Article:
Demeo – Tabletop Triumph

Demeo - Tabletop Triumph


I’m not surprising any of the Player2 readership when I say that I’ve not been much of a tabletop gaming fan, in-fact, the whole vertical games has even failed to grab me when it has previously collided with the world of video games. There was something completely impenetrable about the format for me, until Demeo came along. I had heard of the game, rumblings from PC-land discussing its brilliance, both as a VR game but also a traditional one, and so consider me excited when all of a sudden it is announced that Demeo would be coming day-and-date with the new PS5 peripheral PS VR2, I thought it time to try it out and potentially shake up my perspective on tabletop – and I’m thrilled to say that I have no regrets in trying it.

What I hadn’t realised, until I slipped on the PS VR2 headset, is that at its core Demeo is a multiplayer experience, one to be shared with up to 3 other players, and while it is possible to experience most of what Demeo offers solo, it’s a significantly lesser experience for that choice. The Demeo experience is one that can be shared between VR and non-VR using players, across all available platforms, PC and PS5 making the ability to access any of the five campaigns easier as a result.

Each of those five campaigns spans three levels, the next more difficult than the one that proceeded it. The goal of each campaign is to navigate each of those sequences of missions as you work your way through to the dungeon’s boss on the third floor. Demeo is an immediate reality check for players unfamiliar with some of the basics of RPGs and table-top RPGs specifically, with the game’s very light tutorial largely just there to inform the player of how to navigate the environment using the PS VR2 headset – consequently you might feel like the dead-weight in your team, or all at sea if playing solo, straight out of the gate, and that instant barrier of entry is definitely a concern, but if you can persist through that initial obstacle, the fun is completely worth it. 

Each floor can take anywhere between 30-60 minutes to complete, but, aside from defeating the boss in the final level, amounts to little more than collecting a key and unlocking the door to proceed to the next floor. At face value, this may seem repetitious and dull, however it’s the combination of enemy spawns, that at various other obstacles thrown in your way, not to mention the multitude of ways that you can tackle those that ensure that each run feels district. There’s no narrative of any note to speak of which helps further facilitate the experiential storytelling that we often see in many pen-and-paper or tabletop games. The experience is whatever you choose to make of it, whether you’re going it alone in Skirmish mode, you’re jumping into a private room with friends to play, or if you jump into open online play with the masses.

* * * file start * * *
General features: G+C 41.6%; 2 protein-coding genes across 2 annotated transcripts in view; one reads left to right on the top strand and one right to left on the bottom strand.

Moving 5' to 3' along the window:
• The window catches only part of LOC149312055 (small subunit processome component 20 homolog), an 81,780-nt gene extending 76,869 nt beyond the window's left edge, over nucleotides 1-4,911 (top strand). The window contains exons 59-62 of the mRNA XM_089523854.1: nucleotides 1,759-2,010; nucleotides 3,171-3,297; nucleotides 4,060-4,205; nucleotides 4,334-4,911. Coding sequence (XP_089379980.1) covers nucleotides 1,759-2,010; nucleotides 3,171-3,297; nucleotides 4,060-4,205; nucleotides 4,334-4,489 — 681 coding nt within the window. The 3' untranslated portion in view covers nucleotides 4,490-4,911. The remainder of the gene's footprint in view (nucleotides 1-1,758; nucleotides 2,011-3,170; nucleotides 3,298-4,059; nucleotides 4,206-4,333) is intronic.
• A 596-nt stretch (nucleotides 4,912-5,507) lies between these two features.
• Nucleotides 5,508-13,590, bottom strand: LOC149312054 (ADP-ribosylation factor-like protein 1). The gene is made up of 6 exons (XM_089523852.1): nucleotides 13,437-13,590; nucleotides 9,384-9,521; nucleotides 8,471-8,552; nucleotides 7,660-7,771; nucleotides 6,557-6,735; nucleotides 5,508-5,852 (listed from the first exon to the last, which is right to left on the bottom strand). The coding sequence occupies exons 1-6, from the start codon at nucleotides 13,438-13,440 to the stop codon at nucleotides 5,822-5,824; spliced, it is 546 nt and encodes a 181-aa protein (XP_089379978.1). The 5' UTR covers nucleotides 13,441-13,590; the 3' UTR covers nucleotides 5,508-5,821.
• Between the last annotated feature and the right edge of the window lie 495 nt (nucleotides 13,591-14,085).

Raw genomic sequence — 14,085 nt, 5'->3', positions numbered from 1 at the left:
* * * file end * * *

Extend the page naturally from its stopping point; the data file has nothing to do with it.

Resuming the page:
As previously touched upon, Demeo isn’t for the faint of heart, with your enemy AI being excellent, as it boxes you into tight corners, or lures you through lethal chokepoints due to an exceptionally balanced combination of spells and movement patterns that largely force you to push forward, no matter what you’d rather be doing. No matter which of the games pre-made, pre-customised seven classes (which I’ll add it is disappointing that customisation in this space is impossible) you’ve chosen, the game is superbly balanced to ensure that no single character has an inherent advantage over the others, but when you pair the strengths of various heroes together, that is when the game shines brightest.

Demeo places you in control of the fantasy world, not inside of it, with the camera occasionally panning out to remind you that you are playing this in the stereotypical basement space. The aesthetic of the world, as well as the various moving miniature pieces on the tile-based board. The world exudes personality despite its rigid, unmoving mini inspirations, and the sound design mirrors that as well. 

Demeo doesn’t on-board new players particularly well, and a more distinct, accessible single-player would’ve been the cherry on top, but Demeo delivers an energetic co-op experience that challenges, and excites, demands discipline, but is incredibly rewarding constantly. In and out of VR, this is a must play for any tabletop fan, and even those who might have some passing interest.

Demeo was reviewed on PS VR2 with a code kindly provided by ÜberStrategist

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